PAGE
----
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What it Takes to Make a Tsunami Survivor Get Ready to Compete at Tokyo Olympics

What it Takes to Make a Tsunami Survivor Get Ready to Compete at Tokyo Olympics

Athlete Socorre is attempting to bring medals to the country by providing athletes with skills to become successful sportspersons and Olympians.

Despite sending one of its largest ever contingents to the Rio Olympics, India could not perform as well as expected at the Games. Some reports claimed that this was due to a lack of funds and good training programmes. But there is one Bangalore based organisation called Athlete Socorre that is attempting to change this dismal scenario by providing athletes with skills to become successful sportspersons and Olympians.

Anirban Chakraborty, the CEO of the organization, says there are more than 1.25 billion people in India under the age of 25. And even though India has such immense potential in sports, not many of them take up sporting careers because of the lack of financial stability.

Athlete Socorre is trying to change this by identifying skilled athletes and facilitating their entry into international competitions.


Source: Facebook

Says Anirban,“ We launched an initiative called Aim for Gold, where we support athletes from every league and we attend to every need that they have – from psychological support to making sponsorship deals. We also scout for fresh talent. P.T Usha is one of the advisors on our team. With this initiative, we hope to back numerous budding athletes so they’ll be able to get more medals for India in the 2020 Olympics at Tokyo.”

The intention behind the Aim for Medal project is to take care of all the needs of potential Olympians – it exposes them to established coaches, provides mentorship programs with famous athletes, and dispenses information about nutrition, recovery, physiological training, and sports psychology.

It also takes care of housing, training facilities, food, media training, and the transportation of athletes to various competitions as well as ceremonies.


The work that this organisation does is unique because it is one of the few in India that helps athletes build a career in sports. “If someone wants to pursue a career in sports management or sports, we prepare a profile for them and we approach corporates and other interested agencies. We have a lot of enquiries coming in from people who have a background in engineering and are interested in a career in sports. We also conduct conventions and exhibitions to raise awareness and expose people to the various fields in sports,” says Anirban.

The conventions are 3-day events organized across major cities in India, where leading sportspersons, potential athletes and other interested parties are provided with a space to discuss how they can succeed in the sports industry. Here, researchers are allowed to present their papers on sports analytics, sports performance, medicine, and nutrition.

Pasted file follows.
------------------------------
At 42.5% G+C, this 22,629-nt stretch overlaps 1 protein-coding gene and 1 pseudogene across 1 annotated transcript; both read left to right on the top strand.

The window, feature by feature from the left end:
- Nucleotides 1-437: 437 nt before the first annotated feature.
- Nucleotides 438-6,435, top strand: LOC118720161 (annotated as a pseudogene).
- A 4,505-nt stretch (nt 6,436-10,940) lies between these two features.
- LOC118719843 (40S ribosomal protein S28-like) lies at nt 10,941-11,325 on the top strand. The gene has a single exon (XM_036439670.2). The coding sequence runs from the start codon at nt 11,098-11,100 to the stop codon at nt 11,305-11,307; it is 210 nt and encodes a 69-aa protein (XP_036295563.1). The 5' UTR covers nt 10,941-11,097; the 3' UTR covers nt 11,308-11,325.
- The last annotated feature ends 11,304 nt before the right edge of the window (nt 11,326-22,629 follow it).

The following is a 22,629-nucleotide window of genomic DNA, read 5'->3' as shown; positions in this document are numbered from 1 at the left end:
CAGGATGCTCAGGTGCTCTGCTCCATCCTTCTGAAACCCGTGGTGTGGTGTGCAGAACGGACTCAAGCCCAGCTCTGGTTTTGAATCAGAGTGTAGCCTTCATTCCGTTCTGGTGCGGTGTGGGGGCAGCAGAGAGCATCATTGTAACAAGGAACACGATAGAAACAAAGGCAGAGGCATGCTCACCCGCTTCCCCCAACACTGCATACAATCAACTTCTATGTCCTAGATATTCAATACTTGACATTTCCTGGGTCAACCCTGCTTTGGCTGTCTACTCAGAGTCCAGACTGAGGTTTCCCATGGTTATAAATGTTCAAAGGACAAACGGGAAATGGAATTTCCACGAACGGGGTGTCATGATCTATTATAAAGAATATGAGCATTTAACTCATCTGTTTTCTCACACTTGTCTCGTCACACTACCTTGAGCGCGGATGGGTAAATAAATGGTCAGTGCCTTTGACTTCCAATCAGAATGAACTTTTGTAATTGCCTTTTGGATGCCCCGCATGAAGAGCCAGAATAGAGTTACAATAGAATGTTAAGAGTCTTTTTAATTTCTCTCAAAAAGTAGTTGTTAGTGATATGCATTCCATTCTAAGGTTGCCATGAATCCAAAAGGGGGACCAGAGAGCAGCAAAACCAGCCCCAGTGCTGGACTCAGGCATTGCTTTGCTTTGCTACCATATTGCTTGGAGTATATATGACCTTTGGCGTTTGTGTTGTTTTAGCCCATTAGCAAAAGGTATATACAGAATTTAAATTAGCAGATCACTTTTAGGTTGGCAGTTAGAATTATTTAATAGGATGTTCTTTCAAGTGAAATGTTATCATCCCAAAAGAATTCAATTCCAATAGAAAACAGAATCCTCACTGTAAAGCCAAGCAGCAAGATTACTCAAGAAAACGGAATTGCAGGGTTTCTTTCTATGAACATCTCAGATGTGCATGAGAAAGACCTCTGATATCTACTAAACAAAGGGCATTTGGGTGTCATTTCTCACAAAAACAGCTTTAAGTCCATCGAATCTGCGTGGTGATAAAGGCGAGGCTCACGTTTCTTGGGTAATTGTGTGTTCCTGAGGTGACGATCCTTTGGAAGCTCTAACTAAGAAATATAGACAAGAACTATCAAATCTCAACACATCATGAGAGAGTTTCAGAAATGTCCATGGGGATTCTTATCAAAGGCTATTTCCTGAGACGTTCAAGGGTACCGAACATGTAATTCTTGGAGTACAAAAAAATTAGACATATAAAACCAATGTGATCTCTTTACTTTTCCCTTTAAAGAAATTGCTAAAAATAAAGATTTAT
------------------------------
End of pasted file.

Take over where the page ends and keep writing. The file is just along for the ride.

Exhibitions are offline marketing platforms where sports apparel and sports management companies can display their portfolios and products to prospective clients.

One talented athlete that the organisation supports is 21-year-old cyclist Deborah Herold. Deborah is from the Andaman and Nicobar islands and has faced many challenges. During the tsunami of 2004, she had to cling to a coconut tree for more than 24 hours in order to survive. Anirban says, “We were really inspired by her will and commitment. We soon found that nobody is supporting her, despite the fact that she won n number of medals for the country. At the recent cycling tournament in the Track Asia Cup, she won two golds and one silver medal.”

Deborah started cycling at the age of 16 and in five short years she has managed to be ranked at the 4th position in the world for the 500 metres track cycling event. Come November, she will represent India at the Union Cycliste Internationale World Track Cycling Championship.

Despite all her achievements, Deborah couldn’t apply for the Rio Olympics because of lack of proper funding. But soon, she was approached by Athlete Socorre: “We took the initiative to run a campaign to support her because according to experts, cycling is all about the aerodynamics of the actual machine – the cycle. She and her coach told the Athlete Socorre team that to perform better and at least qualify for the Olympics, she would require a better cycle.”

Apart from financial support and career counseling, Athlete Soccore also extends psychological support to the athletes through sports psychologists and mental health counselling. Anirban says, “Many of our Indian athletes couldn’t perform that well (in Rio) because they were under immense psychological stress. We need to remind them that there is external support for them if they require it. A lot of potential medal winners just buckle under the stress because you need both physical and mental strength to perform well.”

Speaking of the kind of hurdles that athletes face in competing and winning at the Olympics, Anirban says, “There is an initiative undertaken by the Government of India called the Top of the Podium. This initiative aims to provide some financial support to potential Olympians but the money reaches them very late and the process is very tedious. I spoke to some international Olympians and they can’t stress enough on providing athletes with some psychological support to help them perform on D-day. Our country has one of the best archers, Deepa Kumari, and despite this she couldn’t perform well in the Olympics because it is a very difficult competition, and stress levels are very high.”

To support Athlete Socorre in addressing the needs of potential Olympians in India and to help Deborah win that much coveted gold medal at Tokyo, donate here.

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